I just finished a 5½+ hour round of golf. No, that is not a typo. 335 minutes to be precise.To be fair, I’m probably more disappointed than anything. Disappointed that the rest of my day is shot. Disappointed that the game I love – the game I turn to for a bit of relaxation and thought-clearing, zen-like meditation — has turned into a nerve-wracking, blood-pressure-raising, mind-scrambling cacophony of hurry-up-and-wait.

Our foursome was fast and efficient. But the group(s) in front were far from it. And therein lies the problem.

Let’s face it, the game is getting longer (and longer) to play. And while many suggest that 9-hole rounds should become the norm (perish the thought!) I’m a firm believer that we need to fix the players – not the format.

So while I stood in the fairway, watching the group in front agonise over every putt, every blade of grass, every subtle nuance of the green while also gauge the wind direction, relative humidity and the Earth’s specific relative angular momentum to the Sun, I began to wonder if I had unknowingly been transported into the middle of a PGA event? Either that, or the group in front were playing a money game with stakes so high that even John Daly would say “Uh, whoa there cowboy… too rich for my blood” (As it turns out, neither scenario was true).

With all this in mind, here is a gentle reminder to that “wearisome foursome” (you know who you are) about some of the more game-speeding rules of course etiquette:

Watch your ball until it stops

After every shot – especially from the tee – keep an eye on your ball until it comes to rest. If it has wandered into the rough or the cabbage, get a clear sight onto a marker or reference point near it – a tree, bush, mound…anything. If there is even the slightest chance that it could go walkabout, play a provisional — resist the rarely-accurate urge to say “Nah, we’ll probably find it.”

If it’s lost, it’s lost

I realise that your brand-new Titleist ProV1 wasn’t cheap (believe me, I empathise with you), but when your five minutes is up, it’s up. Admit that it’s lost and move on. (You DID play a provisional back on the tee, right?)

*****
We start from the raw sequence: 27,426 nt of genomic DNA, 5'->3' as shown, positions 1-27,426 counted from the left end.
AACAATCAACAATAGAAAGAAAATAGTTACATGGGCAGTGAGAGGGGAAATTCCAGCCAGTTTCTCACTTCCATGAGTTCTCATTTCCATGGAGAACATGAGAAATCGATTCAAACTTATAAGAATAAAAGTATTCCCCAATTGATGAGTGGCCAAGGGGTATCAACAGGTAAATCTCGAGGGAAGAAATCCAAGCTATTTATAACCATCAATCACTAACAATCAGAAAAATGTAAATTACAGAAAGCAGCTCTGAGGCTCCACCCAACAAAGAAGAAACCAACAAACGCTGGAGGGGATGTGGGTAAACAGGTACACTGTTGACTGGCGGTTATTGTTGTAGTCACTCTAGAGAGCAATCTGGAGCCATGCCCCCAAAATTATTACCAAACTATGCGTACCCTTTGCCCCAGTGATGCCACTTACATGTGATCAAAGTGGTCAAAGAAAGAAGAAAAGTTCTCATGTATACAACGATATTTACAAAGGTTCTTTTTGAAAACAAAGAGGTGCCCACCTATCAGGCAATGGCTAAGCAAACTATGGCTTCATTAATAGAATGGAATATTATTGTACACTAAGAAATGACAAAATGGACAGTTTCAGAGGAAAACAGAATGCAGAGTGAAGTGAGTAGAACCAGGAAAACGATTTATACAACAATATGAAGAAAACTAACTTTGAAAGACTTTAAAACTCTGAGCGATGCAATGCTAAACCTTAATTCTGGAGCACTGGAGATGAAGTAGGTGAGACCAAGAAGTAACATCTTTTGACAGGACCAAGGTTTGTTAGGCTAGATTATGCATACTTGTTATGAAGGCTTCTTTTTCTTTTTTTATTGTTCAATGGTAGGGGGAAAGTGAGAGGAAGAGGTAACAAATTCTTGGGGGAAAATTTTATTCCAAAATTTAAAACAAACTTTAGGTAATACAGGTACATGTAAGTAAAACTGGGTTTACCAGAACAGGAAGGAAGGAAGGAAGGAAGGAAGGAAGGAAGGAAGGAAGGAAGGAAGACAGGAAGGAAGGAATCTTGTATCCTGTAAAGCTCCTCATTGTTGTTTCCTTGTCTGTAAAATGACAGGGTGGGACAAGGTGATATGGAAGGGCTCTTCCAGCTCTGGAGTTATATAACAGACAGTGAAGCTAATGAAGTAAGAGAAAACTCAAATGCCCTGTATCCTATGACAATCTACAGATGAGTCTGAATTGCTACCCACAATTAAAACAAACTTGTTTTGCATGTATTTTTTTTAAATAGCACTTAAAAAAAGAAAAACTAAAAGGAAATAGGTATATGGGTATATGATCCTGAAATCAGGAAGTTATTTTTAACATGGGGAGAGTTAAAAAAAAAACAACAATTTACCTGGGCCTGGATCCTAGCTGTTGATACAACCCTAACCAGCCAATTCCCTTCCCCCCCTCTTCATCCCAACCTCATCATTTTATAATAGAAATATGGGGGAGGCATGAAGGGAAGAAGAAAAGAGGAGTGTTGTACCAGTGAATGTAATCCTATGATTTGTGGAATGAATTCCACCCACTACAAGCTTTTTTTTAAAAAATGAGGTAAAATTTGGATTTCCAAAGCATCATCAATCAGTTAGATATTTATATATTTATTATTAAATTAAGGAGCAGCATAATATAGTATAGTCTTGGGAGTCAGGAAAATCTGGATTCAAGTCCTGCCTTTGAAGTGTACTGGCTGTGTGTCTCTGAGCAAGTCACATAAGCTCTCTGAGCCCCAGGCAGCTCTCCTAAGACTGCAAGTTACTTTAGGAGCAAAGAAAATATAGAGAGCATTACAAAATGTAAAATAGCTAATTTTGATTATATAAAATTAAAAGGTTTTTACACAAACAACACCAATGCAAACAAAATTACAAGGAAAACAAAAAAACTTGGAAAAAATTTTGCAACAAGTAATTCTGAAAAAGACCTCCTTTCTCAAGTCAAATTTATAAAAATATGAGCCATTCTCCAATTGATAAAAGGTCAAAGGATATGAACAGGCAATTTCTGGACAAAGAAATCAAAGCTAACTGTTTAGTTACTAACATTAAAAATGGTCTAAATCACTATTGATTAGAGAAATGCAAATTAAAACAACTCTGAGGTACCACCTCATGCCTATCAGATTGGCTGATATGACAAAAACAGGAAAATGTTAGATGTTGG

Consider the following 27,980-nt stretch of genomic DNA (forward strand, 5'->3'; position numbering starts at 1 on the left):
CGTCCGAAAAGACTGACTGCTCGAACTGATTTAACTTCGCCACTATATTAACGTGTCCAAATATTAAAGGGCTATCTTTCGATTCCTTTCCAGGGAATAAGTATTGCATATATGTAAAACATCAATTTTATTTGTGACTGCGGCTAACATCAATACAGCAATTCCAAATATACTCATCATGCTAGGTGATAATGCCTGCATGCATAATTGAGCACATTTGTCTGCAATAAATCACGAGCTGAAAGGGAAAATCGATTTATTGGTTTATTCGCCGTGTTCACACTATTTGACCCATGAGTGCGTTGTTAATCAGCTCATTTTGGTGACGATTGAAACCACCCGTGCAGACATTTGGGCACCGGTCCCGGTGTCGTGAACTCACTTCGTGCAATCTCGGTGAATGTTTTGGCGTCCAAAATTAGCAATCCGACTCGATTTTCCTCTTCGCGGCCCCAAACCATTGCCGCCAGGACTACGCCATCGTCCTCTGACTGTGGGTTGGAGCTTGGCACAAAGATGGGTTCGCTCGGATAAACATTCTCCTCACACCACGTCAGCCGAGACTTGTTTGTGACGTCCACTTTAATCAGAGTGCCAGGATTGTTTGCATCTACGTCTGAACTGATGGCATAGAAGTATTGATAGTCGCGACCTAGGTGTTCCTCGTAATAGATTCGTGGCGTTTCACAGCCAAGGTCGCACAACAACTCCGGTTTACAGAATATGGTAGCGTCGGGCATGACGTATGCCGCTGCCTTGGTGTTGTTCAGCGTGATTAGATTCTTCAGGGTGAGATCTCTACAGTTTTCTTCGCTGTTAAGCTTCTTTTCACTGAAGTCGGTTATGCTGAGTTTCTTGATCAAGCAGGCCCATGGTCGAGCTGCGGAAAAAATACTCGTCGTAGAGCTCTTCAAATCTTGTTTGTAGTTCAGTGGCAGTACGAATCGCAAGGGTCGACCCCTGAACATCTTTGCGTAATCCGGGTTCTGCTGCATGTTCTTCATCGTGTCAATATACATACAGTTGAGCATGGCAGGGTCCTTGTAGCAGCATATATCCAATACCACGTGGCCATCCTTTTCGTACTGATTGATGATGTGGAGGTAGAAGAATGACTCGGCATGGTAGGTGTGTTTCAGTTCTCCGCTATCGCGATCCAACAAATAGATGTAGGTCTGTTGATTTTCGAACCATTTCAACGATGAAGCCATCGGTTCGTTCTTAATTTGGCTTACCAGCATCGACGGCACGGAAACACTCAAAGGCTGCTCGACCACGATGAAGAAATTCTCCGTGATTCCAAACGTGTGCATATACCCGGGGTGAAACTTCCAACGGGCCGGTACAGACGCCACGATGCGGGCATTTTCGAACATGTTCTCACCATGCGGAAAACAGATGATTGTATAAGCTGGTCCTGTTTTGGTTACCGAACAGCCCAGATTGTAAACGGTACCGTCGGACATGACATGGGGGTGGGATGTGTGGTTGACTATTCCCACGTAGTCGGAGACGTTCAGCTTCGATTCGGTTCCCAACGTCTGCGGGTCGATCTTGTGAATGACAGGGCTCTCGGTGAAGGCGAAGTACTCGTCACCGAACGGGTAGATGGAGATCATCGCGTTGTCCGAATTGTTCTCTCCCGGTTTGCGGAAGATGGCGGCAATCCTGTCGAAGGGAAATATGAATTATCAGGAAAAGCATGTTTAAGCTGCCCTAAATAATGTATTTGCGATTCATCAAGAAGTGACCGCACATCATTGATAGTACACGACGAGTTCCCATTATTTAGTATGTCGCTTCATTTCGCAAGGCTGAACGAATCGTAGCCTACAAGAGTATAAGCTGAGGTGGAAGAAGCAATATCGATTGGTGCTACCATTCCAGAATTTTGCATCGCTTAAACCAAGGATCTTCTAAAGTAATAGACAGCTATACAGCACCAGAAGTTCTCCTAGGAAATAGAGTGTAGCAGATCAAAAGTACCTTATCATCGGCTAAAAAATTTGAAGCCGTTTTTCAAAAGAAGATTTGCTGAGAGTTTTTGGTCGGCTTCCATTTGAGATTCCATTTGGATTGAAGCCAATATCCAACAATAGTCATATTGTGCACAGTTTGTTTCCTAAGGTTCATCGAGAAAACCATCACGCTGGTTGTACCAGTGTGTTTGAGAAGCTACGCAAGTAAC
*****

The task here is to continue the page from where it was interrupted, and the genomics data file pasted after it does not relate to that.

Always think ahead

As you approach the green, determine where the next tee is, and then park your cart/buggy/bag between the hole and the next tee. That way, when you are done with the hole, you can clear the green quickly. And for heaven’s sake, don’t loiter around the green discussing the scores — record your scores at the next tee!

Be prepared

When on the green, in the fairway, or anywhere else, get prepared for your shot while riding or walking to your ball.

Read the break, check the wind, estimate the yardage or do a pre-shot routine ahead of time, so that when it is your turn, you’re ready to go. (In this case, a GPS device or yardage book is a must). And whenever you have the opportunity, play “ready golf”.

Go directly to your ball

Each member of your group should go directly to their ball. Avoid travelling from one ball to the other (unless helping to search for a lost ball.) When sharing a cart, drop off one player and then proceed to your own ball while he/she does their pre-shot routine.

Take Multiple Clubs

If you need to leave your bag/buggy/ cart away from where your ball is positioned, take a couple of clubs with you. This will save you from having to go back and forth in case of indecision.

Watch the groups around you

If the group in front of you is more than one shot ahead (i.e. if they are on the green of a par-4 before you even tee off) you need to speed it up. Conversely, if there is no one ahead of you, but the group behind is constantly waiting for you to hit, either let them play through, or pick up the pace.

Hold that club

When playing in a cart, do not put your club back in the bag until you arrive at your ball for your next shot. Especially with two players in a cart this practice saves a significant amount of time over the course of a round.

Don’t Wait

If your foursome have fallen behind for whatever reason, the first 2 players to putt out should immediately head over to the next Tee and hit off. This saves time, and can really help you catch up. Filling in score cards for the previous hole can be done as the last 2 players are preparing to Tee off.


About Richard Fellner

A four-time winner of the Australian Golf Media Awards, including Best Photojournalism, Best Opinion, Best Column and Best Photographic Presentation, Inside Golf Group Editor Richard Fellner is the quintessential Golf Tragic, having played the game for over 50 years (but has never gotten any better!) He has played and reviewed courses all over the world, and has interviewed many of the great players of the game (including Jack Nicklaus, Tom Watson and Greg Norman). Richard is a member of both the Australian Golf Media Association and the Golf Society of Australia, and has been a featured guest on many Australian "sports talk" radio shows and networks, including ABC Grandstand, SEN 1116, Melbourne Talk Radio 1377, 2GB and others. Follow Richard Fellner on Quora


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